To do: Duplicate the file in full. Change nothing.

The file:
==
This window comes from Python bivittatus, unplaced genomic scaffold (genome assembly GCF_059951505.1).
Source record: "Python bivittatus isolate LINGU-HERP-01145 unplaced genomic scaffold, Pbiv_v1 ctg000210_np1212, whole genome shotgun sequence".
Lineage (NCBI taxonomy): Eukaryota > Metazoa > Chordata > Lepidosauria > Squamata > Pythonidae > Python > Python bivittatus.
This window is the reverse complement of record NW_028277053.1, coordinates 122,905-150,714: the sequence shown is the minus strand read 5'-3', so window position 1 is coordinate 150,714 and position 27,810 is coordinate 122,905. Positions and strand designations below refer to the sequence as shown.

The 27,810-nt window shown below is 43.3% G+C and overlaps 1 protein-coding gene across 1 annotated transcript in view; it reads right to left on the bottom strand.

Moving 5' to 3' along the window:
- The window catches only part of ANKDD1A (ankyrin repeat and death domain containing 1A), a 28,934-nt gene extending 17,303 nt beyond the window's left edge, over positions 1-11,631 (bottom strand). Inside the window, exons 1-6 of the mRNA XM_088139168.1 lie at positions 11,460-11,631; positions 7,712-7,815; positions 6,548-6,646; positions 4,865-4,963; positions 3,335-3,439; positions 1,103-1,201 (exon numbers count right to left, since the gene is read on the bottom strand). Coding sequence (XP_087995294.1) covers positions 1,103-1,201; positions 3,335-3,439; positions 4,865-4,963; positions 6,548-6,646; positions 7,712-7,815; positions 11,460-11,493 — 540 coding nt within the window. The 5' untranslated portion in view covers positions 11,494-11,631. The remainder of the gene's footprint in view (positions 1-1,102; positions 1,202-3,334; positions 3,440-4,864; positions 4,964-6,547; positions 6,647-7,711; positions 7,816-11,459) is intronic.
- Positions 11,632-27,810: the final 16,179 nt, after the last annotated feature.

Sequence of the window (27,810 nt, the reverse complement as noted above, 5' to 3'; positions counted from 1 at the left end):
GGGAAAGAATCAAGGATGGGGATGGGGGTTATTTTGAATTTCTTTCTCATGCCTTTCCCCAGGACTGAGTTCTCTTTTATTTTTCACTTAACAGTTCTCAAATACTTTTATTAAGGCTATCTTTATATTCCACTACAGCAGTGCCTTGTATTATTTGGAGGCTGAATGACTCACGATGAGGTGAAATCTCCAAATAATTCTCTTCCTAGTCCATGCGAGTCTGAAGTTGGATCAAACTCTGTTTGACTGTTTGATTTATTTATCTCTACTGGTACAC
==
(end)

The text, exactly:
This window comes from Python bivittatus, unplaced genomic scaffold (genome assembly GCF_059951505.1).
Source record: "Python bivittatus isolate LINGU-HERP-01145 unplaced genomic scaffold, Pbiv_v1 ctg000210_np1212, whole genome shotgun sequence".
Lineage (NCBI taxonomy): Eukaryota > Metazoa > Chordata > Lepidosauria > Squamata > Pythonidae > Python > Python bivittatus.
This window is the reverse complement of record NW_028277053.1, coordinates 122,905-150,714: the sequence shown is the minus strand read 5'-3', so window position 1 is coordinate 150,714 and position 27,810 is coordinate 122,905. Positions and strand designations below refer to the sequence as shown.

The 27,810-nt window shown below is 43.3% G+C and overlaps 1 protein-coding gene across 1 annotated transcript in view; it reads right to left on the bottom strand.

Moving 5' to 3' along the window:
- The window catches only part of ANKDD1A (ankyrin repeat and death domain containing 1A), a 28,934-nt gene extending 17,303 nt beyond the window's left edge, over positions 1-11,631 (bottom strand). Inside the window, exons 1-6 of the mRNA XM_088139168.1 lie at positions 11,460-11,631; positions 7,712-7,815; positions 6,548-6,646; positions 4,865-4,963; positions 3,335-3,439; positions 1,103-1,201 (exon numbers count right to left, since the gene is read on the bottom strand). Coding sequence (XP_087995294.1) covers positions 1,103-1,201; positions 3,335-3,439; positions 4,865-4,963; positions 6,548-6,646; positions 7,712-7,815; positions 11,460-11,493 — 540 coding nt within the window. The 5' untranslated portion in view covers positions 11,494-11,631. The remainder of the gene's footprint in view (positions 1-1,102; positions 1,202-3,334; positions 3,440-4,864; positions 4,964-6,547; positions 6,647-7,711; positions 7,816-11,459) is intronic.
- Positions 11,632-27,810: the final 16,179 nt, after the last annotated feature.

Sequence of the window (27,810 nt, the reverse complement as noted above, 5' to 3'; positions counted from 1 at the left end):
GGGAAAGAATCAAGGATGGGGATGGGGGTTATTTTGAATTTCTTTCTCATGCCTTTCCCCAGGACTGAGTTCTCTTTTATTTTTCACTTAACAGTTCTCAAATACTTTTATTAAGGCTATCTTTATATTCCACTACAGCAGTGCCTTGTATTATTTGGAGGCTGAATGACTCACGATGAGGTGAAATCTCCAAATAATTCTCTTCCTAGTCCATGCGAGTCTGAAGTTGGATCAAACTCTGTTTGACTGTTTGATTTATTTATCTCTACTGGTACAC